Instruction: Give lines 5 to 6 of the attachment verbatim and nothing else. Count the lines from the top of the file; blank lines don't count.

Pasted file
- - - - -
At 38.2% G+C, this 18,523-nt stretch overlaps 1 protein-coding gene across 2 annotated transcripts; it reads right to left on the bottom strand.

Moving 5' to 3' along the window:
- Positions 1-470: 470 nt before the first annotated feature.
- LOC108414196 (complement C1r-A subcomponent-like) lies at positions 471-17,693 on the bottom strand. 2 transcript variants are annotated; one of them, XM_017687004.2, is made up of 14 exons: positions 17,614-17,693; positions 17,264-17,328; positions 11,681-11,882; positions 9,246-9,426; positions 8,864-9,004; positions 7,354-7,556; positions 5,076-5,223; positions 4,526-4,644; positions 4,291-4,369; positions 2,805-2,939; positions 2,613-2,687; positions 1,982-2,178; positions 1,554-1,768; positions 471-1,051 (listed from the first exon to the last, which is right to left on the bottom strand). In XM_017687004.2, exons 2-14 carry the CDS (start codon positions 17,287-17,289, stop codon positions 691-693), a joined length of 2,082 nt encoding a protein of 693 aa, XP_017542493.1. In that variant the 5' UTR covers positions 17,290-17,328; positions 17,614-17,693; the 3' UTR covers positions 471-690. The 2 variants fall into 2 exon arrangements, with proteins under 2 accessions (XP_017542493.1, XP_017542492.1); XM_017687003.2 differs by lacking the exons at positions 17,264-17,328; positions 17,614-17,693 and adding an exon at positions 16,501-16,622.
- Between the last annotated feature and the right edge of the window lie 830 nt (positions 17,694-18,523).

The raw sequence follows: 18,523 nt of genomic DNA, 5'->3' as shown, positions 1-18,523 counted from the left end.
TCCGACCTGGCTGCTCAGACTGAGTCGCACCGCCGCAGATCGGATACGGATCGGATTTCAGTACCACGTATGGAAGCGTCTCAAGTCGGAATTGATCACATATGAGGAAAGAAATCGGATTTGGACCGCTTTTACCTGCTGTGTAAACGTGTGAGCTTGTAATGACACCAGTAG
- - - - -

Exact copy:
- Between the last annotated feature and the right edge of the window lie 830 nt (positions 17,694-18,523).

The raw sequence follows: 18,523 nt of genomic DNA, 5'->3' as shown, positions 1-18,523 counted from the left end.